Having touble controlling your Annual Bluegrass Weevil (ABW) populations? You’re not alone. Insecticide resistance in ABW is a growing and expanding problem. And because the major resistance mechanism involved, enhanced metabolic detoxification of the insecticide active ingredients, is not very specific, the resistance can be very broad.
In the above graph efficacy trial data obtained from apparently non-resistant ABW populations (on top) are compared to those from resistant population (bottom). Clearly, most classes of insecticides and major modes of action are affected, even combinations of different modes of actions wether applied together or sequentially. Only one product, Conserve, does not seem affected, but only when applied against larvae. In some sites, things looks much worse than in this data summary.
So how did this happen? Very simple. Excessive use of insecticides, particularly of the pyrthroid class. To have a better idea how this happened check out my slide sequence ‘Simple Model of Resistance Development’ in ABW presentation (see bottom). Resistance genes occur naturally at very low frequency in insect populations. Insecticide applications give the individuals with resistance genes a better survival rate and with that reproductive rate. If the selection pressure is kept up, the frequency of the resistance genes will increase from generation to generation until the majority of the population is resistant.
Resistance development goes undetected until the percentage of resistant individuals is high enough to decrease control levels to a point for which no more other excuse can be brought fore. Most golf courses that have tried to control this insect intensively (i.e., several applications per year, or even several per generation, over large areas) for at least 5 years will probably have some level of resistance. Continued intensive insecticide use will only further tigthen the noose. This insect is not business as usual. It will come back with a vengeance.
What to do? You can test or have somebody test whether your ABW are indeed resistance. But if you have already seen adult ABW having a party on an area treated with an adulticide a couple days before, it should be pretty obvious what is going on. The adult might be knocked out initially, but their hyperactive detoxification systems allow them to recover within days if not hours. Time to rethink your management approach! There is no quick fix to this. Don’t count on the next silver bullet. Not much coming down the pipeline. And no reason to assume that the ABW couldn’t figure out over time whatever new synthetic stuff you throw at them, if you overuse it.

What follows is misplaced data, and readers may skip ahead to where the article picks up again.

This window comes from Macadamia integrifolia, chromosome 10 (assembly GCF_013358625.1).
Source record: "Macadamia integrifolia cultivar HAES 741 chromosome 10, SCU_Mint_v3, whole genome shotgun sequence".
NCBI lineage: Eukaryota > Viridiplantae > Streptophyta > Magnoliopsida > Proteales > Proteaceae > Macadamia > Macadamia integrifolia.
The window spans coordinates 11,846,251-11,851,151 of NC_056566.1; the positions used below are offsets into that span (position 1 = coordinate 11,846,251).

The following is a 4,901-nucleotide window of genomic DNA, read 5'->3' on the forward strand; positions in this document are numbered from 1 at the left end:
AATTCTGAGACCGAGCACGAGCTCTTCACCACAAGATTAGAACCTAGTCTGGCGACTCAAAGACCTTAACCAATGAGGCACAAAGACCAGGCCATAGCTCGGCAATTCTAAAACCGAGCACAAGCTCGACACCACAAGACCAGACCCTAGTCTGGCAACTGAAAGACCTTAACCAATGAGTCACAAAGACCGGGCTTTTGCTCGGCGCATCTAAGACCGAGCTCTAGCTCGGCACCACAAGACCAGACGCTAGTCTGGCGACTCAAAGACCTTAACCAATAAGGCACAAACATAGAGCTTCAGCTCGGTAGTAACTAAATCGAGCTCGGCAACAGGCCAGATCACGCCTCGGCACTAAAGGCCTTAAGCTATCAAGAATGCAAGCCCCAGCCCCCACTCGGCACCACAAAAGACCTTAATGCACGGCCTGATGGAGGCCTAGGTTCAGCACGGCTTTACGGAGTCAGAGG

Research clearly shows that creeping bentgrasses can tolerate several times higher densities of ABW larvae before showing damage than Poa annua. And the damage to bentgrasses vs. Poa is like the common flu vs. Ebola. The most sustainable way to deal with ABW therefore is to reduce Poa as much as posssible wherever possible. Start with the affected fairways, then eventually work you way up to collars, approaches, etc.
As far as insecticides go, minimize adult treatments and concentrate on the larvae. This allows more precise monitoring and with that more targeted treatments. In the end, you need to reduce treatments to only when and where really necessary. And forget about things that clearly don’t work. This will also allow natural enemies to start playing a role again. Overall this approach allows susceptible individuals to infiltrate the resistant population and decrease resistance levels.
Conserve at ABW rate (0.4 lb ai/acre) is pretty expensive. But why waste money on less expensive things that don’t work and might make things worse? So, in the first year apply Conserve to all playing surfaces with ABW damage history, about 1 week into full bloom of hybrid Catawba rhododendron. This material needs to be watered in immediately (0.25″). During summer apply only if and where high larval densities warrant action. In areas at particularly high risk, but only if you see a lot of adults, apply chlorpyrifos (1 lb ai/acre). But remember: if you overuse these material, the ABW will figure them out eventually, too. Over time you need to minimize treatments as much as possible, especially chlorpyrifos. Consider rotating Conserve every few years with other unaffected materials. The nematode Steinernema carpocapsae can do a decent job against larvae. We are testing some new biorational materials that could be pretty cheap and easy to use.
For more detailed info see ABW presentation on my webpage http://www.rci.rutgers.edu/~insects/amk.htm and Koppenhöfer et al. (2012: Controlling annual bluegrass weevil: optimal timing and rates. Golf Course Management, March 2012, 98-104).